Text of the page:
As an industry expert supporting the Safe Beauty movement and the ban of cancer-causing beauty ingredients, I must admit that Breast Cancer Awareness Month brings up a lot of mixed feelings for me.
This October, buying products with the pink Breast Cancer Awareness ribbon represents a time for us to really show our support in finding a cure. I’ve personally known far too many women who’ve had to fight bravely against breast cancer, so I get pretty passionate about products wielding the pink ribbon.
What is Pink Washing?
It’s hard not to wonder how, with so much corporate support, we haven’t managed to find a way to get rid of breast cancer.
Big corporations have figured out that people have hearts — we’ll purchase a product if we think we’re helping in some way. It didn’t take long for marketing department think tanks to figure out that the pink breast cancer awareness ribbon sells products.
But here’s the thing.
Companies that sell breast cancer awareness merchandise don’t actually have to donate to a breast cancer fund — and many of them don’t. That’s the definition of pink washing — putting a pink ribbon on products without contributing anything to a breast cancer awareness fund. As unethical and exploitative as pink washing may be, it isn’t illegal.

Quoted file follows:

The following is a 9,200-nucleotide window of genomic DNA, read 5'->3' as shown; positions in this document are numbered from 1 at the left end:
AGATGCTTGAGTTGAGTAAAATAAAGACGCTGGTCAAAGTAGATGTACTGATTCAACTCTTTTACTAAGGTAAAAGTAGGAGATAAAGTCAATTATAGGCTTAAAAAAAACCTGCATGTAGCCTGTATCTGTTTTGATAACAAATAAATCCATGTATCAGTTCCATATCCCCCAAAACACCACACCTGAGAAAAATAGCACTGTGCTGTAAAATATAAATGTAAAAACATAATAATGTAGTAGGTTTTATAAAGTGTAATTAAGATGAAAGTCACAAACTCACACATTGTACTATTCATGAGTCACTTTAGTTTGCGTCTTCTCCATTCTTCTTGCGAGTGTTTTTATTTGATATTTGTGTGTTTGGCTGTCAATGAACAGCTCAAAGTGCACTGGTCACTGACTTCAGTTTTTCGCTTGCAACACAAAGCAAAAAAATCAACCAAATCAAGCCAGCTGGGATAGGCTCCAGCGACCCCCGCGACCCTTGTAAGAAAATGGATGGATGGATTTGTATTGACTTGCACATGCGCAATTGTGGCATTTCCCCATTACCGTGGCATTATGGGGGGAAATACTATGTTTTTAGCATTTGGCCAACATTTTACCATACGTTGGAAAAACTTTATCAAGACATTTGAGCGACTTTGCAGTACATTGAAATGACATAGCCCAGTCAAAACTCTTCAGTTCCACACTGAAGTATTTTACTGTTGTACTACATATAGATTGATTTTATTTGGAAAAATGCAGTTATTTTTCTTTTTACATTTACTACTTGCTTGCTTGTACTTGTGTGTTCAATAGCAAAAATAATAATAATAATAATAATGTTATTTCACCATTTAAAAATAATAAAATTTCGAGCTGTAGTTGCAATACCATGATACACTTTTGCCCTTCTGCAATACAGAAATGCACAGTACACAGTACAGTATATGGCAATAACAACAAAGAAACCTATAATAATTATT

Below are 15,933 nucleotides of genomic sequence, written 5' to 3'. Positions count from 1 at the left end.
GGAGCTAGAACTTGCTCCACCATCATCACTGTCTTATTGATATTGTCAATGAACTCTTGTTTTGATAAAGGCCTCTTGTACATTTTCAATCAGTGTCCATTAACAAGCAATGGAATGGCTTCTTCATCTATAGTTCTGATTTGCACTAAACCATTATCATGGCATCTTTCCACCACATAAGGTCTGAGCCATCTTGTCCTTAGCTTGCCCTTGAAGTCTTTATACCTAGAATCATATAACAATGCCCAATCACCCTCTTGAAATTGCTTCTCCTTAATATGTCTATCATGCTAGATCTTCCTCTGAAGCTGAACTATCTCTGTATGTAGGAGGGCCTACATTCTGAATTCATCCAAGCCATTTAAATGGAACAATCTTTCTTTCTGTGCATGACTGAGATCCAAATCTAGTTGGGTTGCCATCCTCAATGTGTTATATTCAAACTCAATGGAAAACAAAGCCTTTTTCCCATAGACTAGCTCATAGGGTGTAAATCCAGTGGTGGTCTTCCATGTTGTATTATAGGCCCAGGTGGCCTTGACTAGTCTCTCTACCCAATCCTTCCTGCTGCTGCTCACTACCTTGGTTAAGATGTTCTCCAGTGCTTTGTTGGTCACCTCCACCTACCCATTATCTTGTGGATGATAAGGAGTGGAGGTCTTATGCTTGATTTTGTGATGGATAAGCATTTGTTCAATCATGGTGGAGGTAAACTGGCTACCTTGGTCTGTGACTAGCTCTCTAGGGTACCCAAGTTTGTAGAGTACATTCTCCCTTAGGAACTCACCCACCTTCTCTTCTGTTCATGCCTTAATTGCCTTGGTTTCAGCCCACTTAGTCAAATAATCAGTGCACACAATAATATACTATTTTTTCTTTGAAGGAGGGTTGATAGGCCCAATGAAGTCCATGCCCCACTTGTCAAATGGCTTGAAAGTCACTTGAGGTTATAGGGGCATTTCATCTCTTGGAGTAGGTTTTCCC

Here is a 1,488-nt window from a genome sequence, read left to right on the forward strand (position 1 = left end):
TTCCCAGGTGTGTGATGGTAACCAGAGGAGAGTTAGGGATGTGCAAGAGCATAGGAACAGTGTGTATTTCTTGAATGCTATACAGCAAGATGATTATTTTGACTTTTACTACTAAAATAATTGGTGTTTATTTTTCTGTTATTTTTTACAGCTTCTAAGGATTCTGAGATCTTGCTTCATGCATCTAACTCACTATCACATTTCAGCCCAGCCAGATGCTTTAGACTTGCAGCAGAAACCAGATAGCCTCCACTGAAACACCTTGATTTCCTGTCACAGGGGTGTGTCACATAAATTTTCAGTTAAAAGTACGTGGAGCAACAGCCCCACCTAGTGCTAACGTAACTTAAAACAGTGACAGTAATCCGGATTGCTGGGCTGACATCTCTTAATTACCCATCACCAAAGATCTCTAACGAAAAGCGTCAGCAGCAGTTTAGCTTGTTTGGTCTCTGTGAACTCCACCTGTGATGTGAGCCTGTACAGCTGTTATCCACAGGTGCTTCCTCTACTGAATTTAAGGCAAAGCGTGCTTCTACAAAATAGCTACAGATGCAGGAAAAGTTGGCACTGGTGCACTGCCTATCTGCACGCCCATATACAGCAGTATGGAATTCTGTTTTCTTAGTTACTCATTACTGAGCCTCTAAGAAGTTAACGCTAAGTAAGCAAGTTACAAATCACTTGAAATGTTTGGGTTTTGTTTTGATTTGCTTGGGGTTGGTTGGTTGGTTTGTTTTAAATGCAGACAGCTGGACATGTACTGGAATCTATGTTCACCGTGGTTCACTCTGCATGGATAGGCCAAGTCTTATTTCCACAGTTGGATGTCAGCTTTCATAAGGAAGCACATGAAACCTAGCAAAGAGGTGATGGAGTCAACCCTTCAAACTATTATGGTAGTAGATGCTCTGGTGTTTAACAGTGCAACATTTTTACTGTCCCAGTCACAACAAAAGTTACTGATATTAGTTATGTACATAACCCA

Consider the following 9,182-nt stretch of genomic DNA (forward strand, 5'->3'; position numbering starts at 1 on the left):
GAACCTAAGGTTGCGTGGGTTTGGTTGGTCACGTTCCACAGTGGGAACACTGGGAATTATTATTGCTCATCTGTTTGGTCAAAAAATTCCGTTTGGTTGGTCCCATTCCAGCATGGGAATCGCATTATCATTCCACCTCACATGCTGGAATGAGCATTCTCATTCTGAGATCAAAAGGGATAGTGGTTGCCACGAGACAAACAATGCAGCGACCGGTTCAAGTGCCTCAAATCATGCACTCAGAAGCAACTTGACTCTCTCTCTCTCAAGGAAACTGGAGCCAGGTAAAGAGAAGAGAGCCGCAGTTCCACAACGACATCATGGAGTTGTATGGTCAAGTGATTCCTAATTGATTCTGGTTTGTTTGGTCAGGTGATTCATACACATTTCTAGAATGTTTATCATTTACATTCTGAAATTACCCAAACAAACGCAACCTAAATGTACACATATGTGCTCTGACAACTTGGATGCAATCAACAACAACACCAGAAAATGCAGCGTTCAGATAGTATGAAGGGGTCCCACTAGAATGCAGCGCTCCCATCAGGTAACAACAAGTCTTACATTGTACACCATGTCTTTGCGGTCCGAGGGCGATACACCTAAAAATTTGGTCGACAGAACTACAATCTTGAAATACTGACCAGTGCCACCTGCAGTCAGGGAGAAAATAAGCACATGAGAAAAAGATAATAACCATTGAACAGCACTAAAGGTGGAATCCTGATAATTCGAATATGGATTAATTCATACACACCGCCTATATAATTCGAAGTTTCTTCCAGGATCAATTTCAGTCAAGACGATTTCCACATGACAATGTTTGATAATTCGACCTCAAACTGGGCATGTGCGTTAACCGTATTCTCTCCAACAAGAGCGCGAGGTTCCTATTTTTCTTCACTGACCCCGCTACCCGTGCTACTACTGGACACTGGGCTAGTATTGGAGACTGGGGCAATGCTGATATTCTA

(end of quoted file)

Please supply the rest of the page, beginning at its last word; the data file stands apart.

But that’s not even the worst part. The knockout blow is that many of the companies that use the pink breast cancer awareness ribbon to tug on our heartstrings actually manufacture and sell products that contain ingredients that can cause cancer.
That’s right — some of the breast cancer awareness merchandise that proudly displays the pink ribbon actually contains carcinogens.
In the last few years, Europe has regulated or banned over one thousand ingredients that pose a health risk to humans. In the same time period, the Federal and Drug Administration in the United States has regulated or banned less than fifty chemicals. That means that many American companies are still using cancer-causing chemicals, like laureth sulfates and glycols, even though those substances are banned in other countries.
This Breast Cancer Awareness Month, Stay Safe!
Despite the pink washing that will go on this month, there are hundreds of legitimate breast cancer support groups that are working toward a cure.
The best way to contribute to breast cancer awareness is to buy products from companies that are actually paying some of the profits toward the fight for a cure — and avoiding the ones that don’t.
So instead of empowering companies to exploit a cause, why don’t we all join together to force them to be more forthcoming about how much support they’re really giving — and demand the misleading manufacturers to remove cancer-causing ingredients.
Let’s make October more than Breast Cancer Awareness Month – email your favorite brands and ask them to stop using the breast cancer awareness ribbon without donating the proceeds and to stop using known carcinogens in their products.